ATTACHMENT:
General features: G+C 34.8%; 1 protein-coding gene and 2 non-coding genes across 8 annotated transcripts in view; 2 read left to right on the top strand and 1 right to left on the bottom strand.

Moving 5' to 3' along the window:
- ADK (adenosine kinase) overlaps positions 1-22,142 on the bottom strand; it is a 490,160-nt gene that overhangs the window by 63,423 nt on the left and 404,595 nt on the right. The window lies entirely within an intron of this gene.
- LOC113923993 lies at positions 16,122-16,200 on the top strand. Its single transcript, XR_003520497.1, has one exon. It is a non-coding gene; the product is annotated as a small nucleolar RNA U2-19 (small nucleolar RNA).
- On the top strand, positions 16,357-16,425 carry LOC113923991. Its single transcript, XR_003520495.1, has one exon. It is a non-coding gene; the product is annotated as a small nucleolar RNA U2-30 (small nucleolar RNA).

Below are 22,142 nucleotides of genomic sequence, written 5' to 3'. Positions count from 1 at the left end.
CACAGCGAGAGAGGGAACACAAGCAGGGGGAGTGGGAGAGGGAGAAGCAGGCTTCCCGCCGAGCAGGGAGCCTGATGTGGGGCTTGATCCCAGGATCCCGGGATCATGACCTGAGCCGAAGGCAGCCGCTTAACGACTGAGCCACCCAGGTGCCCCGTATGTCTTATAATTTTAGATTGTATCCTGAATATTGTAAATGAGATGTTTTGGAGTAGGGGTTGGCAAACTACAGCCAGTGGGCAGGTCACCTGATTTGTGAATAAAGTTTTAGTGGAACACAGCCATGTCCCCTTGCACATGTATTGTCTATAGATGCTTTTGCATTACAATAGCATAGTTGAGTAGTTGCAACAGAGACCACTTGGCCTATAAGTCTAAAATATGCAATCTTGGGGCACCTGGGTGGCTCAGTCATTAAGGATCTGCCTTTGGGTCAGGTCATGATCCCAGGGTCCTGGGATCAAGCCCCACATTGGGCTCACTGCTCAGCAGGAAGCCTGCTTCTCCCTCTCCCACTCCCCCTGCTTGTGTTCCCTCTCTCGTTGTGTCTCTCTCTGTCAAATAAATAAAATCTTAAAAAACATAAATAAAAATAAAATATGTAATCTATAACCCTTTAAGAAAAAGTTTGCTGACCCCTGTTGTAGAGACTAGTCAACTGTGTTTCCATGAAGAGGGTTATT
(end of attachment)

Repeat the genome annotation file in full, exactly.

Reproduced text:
General features: G+C 34.8%; 1 protein-coding gene and 2 non-coding genes across 8 annotated transcripts in view; 2 read left to right on the top strand and 1 right to left on the bottom strand.

Moving 5' to 3' along the window:
- ADK (adenosine kinase) overlaps positions 1-22,142 on the bottom strand; it is a 490,160-nt gene that overhangs the window by 63,423 nt on the left and 404,595 nt on the right. The window lies entirely within an intron of this gene.
- LOC113923993 lies at positions 16,122-16,200 on the top strand. Its single transcript, XR_003520497.1, has one exon. It is a non-coding gene; the product is annotated as a small nucleolar RNA U2-19 (small nucleolar RNA).
- On the top strand, positions 16,357-16,425 carry LOC113923991. Its single transcript, XR_003520495.1, has one exon. It is a non-coding gene; the product is annotated as a small nucleolar RNA U2-30 (small nucleolar RNA).

Below are 22,142 nucleotides of genomic sequence, written 5' to 3'. Positions count from 1 at the left end.
CACAGCGAGAGAGGGAACACAAGCAGGGGGAGTGGGAGAGGGAGAAGCAGGCTTCCCGCCGAGCAGGGAGCCTGATGTGGGGCTTGATCCCAGGATCCCGGGATCATGACCTGAGCCGAAGGCAGCCGCTTAACGACTGAGCCACCCAGGTGCCCCGTATGTCTTATAATTTTAGATTGTATCCTGAATATTGTAAATGAGATGTTTTGGAGTAGGGGTTGGCAAACTACAGCCAGTGGGCAGGTCACCTGATTTGTGAATAAAGTTTTAGTGGAACACAGCCATGTCCCCTTGCACATGTATTGTCTATAGATGCTTTTGCATTACAATAGCATAGTTGAGTAGTTGCAACAGAGACCACTTGGCCTATAAGTCTAAAATATGCAATCTTGGGGCACCTGGGTGGCTCAGTCATTAAGGATCTGCCTTTGGGTCAGGTCATGATCCCAGGGTCCTGGGATCAAGCCCCACATTGGGCTCACTGCTCAGCAGGAAGCCTGCTTCTCCCTCTCCCACTCCCCCTGCTTGTGTTCCCTCTCTCGTTGTGTCTCTCTCTGTCAAATAAATAAAATCTTAAAAAACATAAATAAAAATAAAATATGTAATCTATAACCCTTTAAGAAAAAGTTTGCTGACCCCTGTTGTAGAGACTAGTCAACTGTGTTTCCATGAAGAGGGTTATT